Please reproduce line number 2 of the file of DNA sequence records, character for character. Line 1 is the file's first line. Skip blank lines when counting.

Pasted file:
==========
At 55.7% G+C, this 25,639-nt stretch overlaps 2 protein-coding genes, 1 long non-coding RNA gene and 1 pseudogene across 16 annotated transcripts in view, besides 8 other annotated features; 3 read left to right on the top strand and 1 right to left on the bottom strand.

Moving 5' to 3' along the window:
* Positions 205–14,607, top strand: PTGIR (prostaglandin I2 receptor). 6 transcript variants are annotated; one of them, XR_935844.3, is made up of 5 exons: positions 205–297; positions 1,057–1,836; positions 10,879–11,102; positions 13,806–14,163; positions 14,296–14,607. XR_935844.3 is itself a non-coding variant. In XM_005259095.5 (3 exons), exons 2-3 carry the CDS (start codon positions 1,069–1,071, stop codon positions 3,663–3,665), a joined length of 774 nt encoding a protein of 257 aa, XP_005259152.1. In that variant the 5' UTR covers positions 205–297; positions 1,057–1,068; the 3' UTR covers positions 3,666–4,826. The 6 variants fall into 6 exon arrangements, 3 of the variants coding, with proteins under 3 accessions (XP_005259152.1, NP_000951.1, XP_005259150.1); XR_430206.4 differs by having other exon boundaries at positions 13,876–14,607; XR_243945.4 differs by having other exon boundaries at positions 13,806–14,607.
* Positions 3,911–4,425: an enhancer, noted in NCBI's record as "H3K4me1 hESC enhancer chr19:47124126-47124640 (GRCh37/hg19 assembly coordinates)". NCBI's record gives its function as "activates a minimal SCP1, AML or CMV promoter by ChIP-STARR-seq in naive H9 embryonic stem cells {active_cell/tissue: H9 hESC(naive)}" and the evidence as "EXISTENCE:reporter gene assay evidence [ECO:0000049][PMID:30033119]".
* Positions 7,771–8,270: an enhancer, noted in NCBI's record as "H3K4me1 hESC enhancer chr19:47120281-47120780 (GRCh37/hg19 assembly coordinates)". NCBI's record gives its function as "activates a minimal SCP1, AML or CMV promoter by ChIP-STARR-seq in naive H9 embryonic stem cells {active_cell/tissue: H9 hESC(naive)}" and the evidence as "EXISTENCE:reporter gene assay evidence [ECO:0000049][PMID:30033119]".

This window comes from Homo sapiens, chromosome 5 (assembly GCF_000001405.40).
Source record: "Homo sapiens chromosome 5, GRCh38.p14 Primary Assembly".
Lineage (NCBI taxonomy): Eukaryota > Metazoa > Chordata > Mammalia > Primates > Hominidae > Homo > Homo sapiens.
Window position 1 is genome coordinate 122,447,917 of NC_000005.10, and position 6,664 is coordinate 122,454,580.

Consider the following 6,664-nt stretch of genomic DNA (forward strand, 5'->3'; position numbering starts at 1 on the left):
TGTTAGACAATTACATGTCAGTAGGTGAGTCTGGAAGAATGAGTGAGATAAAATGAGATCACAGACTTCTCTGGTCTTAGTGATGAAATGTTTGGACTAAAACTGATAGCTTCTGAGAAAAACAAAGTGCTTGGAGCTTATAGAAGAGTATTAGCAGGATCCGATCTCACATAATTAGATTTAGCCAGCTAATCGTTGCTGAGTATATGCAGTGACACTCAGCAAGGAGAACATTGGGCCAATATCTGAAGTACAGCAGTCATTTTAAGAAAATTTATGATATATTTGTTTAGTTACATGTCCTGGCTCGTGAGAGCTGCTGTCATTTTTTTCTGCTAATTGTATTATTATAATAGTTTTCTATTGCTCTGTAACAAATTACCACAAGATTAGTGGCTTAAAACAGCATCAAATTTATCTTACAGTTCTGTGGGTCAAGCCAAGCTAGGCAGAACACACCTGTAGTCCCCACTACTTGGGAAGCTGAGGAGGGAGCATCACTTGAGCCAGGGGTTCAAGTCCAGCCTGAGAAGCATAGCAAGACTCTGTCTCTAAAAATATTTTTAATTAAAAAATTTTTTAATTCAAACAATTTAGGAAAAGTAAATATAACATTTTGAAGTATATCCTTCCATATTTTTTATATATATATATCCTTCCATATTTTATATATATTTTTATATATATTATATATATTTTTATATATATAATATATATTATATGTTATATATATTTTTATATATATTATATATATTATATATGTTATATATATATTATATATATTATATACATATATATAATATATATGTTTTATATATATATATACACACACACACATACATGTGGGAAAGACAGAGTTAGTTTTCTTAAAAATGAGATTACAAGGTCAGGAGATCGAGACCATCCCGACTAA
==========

Moving 5' to 3' along the window: